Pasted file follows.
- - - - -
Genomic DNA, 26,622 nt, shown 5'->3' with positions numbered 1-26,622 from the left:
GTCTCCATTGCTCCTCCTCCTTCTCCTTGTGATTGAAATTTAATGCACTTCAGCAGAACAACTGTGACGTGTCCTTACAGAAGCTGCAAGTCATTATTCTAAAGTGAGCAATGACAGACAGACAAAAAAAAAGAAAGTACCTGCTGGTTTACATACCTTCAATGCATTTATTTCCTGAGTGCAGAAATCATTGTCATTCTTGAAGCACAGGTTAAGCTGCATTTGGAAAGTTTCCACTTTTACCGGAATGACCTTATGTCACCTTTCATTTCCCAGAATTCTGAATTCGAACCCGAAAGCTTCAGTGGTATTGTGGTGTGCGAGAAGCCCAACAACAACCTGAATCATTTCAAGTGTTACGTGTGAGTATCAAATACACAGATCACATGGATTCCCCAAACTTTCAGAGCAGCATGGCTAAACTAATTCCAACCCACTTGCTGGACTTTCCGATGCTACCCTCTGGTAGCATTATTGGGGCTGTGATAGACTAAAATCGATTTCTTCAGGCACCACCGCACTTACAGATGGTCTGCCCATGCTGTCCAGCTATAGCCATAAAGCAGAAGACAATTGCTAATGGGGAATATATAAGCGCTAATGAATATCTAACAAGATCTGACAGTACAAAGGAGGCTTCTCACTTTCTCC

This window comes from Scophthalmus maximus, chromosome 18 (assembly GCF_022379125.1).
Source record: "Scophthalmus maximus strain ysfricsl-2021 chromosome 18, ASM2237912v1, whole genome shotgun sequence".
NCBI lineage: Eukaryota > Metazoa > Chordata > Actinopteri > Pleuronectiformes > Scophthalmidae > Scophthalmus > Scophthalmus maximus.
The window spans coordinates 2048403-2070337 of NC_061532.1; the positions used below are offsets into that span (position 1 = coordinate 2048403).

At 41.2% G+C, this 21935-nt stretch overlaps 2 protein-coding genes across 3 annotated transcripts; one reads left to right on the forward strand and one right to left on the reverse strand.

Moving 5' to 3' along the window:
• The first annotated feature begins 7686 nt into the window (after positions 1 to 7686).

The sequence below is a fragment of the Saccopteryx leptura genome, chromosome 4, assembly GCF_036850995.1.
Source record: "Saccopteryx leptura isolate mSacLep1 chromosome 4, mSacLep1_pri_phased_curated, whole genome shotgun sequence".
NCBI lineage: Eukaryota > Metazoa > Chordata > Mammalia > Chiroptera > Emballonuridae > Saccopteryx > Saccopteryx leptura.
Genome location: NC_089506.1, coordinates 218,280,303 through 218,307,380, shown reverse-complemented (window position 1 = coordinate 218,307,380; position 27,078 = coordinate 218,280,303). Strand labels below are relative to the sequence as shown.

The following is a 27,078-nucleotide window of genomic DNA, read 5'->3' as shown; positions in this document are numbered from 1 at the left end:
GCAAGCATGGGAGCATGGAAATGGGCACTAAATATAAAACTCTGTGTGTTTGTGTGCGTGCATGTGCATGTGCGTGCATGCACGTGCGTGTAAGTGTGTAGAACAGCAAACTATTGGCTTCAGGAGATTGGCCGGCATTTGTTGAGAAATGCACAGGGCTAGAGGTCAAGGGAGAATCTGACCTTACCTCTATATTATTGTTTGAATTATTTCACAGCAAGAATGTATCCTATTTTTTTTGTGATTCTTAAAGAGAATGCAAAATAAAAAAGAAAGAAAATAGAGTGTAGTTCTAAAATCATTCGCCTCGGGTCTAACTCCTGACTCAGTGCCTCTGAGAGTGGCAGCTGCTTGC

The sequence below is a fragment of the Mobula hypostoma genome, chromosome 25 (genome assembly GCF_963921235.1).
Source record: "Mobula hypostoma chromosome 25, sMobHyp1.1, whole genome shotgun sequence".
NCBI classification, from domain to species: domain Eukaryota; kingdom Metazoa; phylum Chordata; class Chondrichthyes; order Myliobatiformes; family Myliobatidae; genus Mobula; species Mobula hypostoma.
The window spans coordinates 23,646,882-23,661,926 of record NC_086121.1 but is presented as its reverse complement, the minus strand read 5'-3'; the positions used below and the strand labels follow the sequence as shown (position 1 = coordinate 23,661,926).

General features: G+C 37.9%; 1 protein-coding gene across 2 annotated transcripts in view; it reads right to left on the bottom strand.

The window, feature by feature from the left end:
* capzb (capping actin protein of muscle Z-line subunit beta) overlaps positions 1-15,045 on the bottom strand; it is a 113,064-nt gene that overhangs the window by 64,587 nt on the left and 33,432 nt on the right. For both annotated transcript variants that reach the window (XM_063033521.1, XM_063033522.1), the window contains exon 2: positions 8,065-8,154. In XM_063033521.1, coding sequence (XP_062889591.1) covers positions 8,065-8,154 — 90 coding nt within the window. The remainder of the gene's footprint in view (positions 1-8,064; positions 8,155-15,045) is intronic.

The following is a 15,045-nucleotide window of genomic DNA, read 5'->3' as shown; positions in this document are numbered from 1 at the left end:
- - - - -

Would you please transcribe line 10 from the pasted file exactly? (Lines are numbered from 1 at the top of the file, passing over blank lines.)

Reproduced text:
The sequence below is a fragment of the Saccopteryx leptura genome, chromosome 4, assembly GCF_036850995.1.